When I pulled these off the shelf, they were stuffed with newspaper articles, book reviews, and lists created by me. I took the time this morning to weed through these papers and add the ones I wanted to keep to the second notebook. 

 You may wonder why I don't have more notebooks. The second one was started nineteen years ago! Somewhere along the way I moved to putting reviews and book lists into a rather hefty file.  

More than a decade ago, my son saw me writing down titles in a bookstore, grabbed my phone, and said, "Just take a picture, Mom." I've never put all those pictures into a folder of their own, but I'm sure I have a reading list on my phone that reaches into the hundreds (maybe even thousands).  

And that brings me up to how I handle the book reviews I read today. I open my computer and request the title from KCLS, my local library system. If it's one I might not want to read right away, I put it on the For Later Shelf which currently holds133 items. When grandson and I reach our limit for holds when we are requesting picture books, we add them to the For Later Shelf. I should probably go through the shelf with him sometime soon. I like that my latest system keeps me from adding to the paper piles in my house. 

And just in case something were to happen to my digital files and shelves at KCLS, The Unchosen bookshelf at my house currently holds 31 titles. This quote from the Argentine poet Jorge Luis Borges sums up my hope for the afterlife: "I have always imagined that paradise will be a kind of library."

Sunday, March 28, 2021

SOL 28/31: Rainy Day Plans

Writing a short haiku so I can make time for the important things:

Rainy afternoon

Perfect for napping and reading

and cookie baking!

Saturday, March 27, 2021

SOL 27/31: Celebrating Beverly Cleary

Like many of you, I was shocked yesterday when a message popped up on my phone that Beverly Cleary had died. I shouldn't have been surprised. She was 104 years old after all, and about to turn 105 next month. I knew that I had at least a couple of posts that referenced Beverly Cleary. I'll use those posts to bookend my remembrance of this beloved children's author. 

Serendipity at the Mall (July 30, 2012) captures a slice of a father reading a Beverly Cleary book to his children. You'll have to click on the post to discover the title of the book. Want to guess before you look?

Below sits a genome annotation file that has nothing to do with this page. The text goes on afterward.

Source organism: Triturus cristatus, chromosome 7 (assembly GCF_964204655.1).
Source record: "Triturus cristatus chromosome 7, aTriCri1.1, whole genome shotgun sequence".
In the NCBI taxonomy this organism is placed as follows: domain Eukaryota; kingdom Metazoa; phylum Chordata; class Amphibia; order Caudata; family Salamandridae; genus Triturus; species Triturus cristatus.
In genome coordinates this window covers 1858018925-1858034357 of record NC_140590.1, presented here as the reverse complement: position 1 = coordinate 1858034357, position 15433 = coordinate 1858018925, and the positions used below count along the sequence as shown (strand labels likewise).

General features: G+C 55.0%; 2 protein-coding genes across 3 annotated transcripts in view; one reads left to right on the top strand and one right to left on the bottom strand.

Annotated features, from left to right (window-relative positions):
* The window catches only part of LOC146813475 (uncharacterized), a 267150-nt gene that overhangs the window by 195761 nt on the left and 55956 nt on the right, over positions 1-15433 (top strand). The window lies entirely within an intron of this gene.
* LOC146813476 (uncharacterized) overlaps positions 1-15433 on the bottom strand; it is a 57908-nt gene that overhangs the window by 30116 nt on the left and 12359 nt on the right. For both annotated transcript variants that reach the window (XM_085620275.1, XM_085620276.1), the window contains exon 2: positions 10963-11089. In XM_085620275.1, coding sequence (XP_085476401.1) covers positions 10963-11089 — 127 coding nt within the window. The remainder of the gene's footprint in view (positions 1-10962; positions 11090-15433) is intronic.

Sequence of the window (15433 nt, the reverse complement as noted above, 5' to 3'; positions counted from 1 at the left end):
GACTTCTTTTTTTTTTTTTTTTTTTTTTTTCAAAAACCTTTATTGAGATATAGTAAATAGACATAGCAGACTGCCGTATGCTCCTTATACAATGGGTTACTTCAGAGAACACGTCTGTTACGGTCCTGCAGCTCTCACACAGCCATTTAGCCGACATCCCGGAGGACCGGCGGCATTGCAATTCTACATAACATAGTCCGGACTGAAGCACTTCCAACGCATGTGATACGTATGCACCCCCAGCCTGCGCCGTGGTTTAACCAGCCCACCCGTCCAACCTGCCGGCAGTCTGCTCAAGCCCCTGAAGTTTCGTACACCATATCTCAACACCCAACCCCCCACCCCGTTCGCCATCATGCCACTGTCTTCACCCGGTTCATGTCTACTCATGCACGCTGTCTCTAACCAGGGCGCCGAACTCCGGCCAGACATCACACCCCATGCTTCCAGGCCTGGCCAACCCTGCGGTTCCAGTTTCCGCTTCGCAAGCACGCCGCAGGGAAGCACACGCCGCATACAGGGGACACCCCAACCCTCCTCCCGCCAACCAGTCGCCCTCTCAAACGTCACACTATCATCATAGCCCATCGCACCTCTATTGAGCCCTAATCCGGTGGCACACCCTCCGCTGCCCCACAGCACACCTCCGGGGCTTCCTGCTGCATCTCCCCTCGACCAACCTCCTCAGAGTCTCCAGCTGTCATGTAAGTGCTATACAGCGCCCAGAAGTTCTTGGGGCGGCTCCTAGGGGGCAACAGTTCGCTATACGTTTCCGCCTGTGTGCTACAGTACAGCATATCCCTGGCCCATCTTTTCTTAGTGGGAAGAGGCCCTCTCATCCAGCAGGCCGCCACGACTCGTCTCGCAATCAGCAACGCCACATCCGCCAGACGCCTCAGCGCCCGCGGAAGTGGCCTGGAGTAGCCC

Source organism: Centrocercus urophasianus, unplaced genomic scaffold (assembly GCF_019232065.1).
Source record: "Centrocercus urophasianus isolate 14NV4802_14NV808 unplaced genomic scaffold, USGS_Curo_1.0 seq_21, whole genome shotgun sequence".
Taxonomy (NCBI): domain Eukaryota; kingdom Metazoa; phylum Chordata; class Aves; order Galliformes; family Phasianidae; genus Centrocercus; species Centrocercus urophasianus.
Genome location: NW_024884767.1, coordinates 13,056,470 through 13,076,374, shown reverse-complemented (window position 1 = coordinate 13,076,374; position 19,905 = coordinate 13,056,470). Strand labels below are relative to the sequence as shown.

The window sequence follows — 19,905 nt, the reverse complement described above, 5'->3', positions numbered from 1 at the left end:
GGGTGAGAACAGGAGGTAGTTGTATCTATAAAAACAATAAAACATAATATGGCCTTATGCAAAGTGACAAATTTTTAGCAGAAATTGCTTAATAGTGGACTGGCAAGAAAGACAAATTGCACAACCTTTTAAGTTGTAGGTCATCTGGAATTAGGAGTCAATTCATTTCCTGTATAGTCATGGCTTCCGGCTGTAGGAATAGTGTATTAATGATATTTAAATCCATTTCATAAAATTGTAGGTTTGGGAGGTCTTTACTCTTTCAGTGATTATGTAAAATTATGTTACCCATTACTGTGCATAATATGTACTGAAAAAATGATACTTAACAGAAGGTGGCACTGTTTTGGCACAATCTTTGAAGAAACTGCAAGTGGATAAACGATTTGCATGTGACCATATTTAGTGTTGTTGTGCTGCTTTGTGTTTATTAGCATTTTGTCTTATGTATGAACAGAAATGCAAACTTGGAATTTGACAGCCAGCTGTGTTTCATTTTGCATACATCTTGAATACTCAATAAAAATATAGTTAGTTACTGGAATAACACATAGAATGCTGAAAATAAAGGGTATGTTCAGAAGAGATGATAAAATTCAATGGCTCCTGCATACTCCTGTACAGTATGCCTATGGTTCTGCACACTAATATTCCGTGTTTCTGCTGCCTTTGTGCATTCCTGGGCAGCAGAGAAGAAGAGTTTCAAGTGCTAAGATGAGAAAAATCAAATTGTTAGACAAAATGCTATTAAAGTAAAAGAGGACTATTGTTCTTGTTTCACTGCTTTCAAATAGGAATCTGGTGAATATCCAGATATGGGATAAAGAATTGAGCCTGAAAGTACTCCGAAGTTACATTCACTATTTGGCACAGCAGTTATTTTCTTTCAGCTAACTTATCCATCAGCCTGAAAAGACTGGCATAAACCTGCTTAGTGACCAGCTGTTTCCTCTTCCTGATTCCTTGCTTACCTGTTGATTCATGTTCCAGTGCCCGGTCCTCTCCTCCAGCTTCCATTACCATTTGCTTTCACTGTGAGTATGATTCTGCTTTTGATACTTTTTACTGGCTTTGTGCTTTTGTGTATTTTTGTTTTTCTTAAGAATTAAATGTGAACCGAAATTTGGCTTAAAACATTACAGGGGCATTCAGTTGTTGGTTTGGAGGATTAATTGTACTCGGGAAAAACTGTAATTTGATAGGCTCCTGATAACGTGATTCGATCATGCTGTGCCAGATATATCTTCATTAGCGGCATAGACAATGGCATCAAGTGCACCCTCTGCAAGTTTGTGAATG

Ramona's World was purchased in September 1999 (I sometimes put the date purchased in the front cover underneath my name) and is the only Beverly Cleary book I currently own. I bought it in hardcover, read it, and may have read it to my 3rd grade class that year. I can't remember. (As my dad would say, I've slept a few nights since then.) It's the last published book in the Ramona series begun in 1955 (the year of my birth). 

Tucked in the back cover of the book is a NYT Book Review article "Ramona Forever" by Pamela Paul from Sunday, April 10, 2011 (just before Cleary's 95th birthday). You can imagine that I might have a special connection to the Ramona books, although I missed prime time for them since I was already in my teens when the other Ramona books were published.

On my shelf of saved DVDs is Ramona and Beezus, which a friend gave me several years. ago. The film was released in the summer of 2010 and the video became available in December 2010. The title comes from Beezus and Ramona (1955), the first of Cleary's Ramona books. The plot for the movie comes mostly from the sequels, Ramona Forever (1984) and Ramona's World (1999). I look forward to watching it with the grandchildren.

Ramona the Brave (1975) is a treasured book on my bookshelf, but it's not the actual book. It's a compilation of sentiments from my colleagues glued over the pages of the discarded library book. It was given to me when I retired (2014). Here's the inside front cover that includes the pocket where due dates were stamped and the catalog card (remember those?)for the book . 

This final bookend for this post, Beverly Cleary's 100th Birthday, was my slice of life on April 12, 2016. It's a list . . . wait for it . . . drum roll and confetti . . . a compilation of my 100 favorite middle grade books to honor this very special author on her 100th birthday.

(If you haven't reached your fill of Beverly Cleary yet, check out this CNN opinion piece by Allison Hope, "Beverly Cleary's Ramona is a force for all us beautiful pests" including a 3 minute video clip).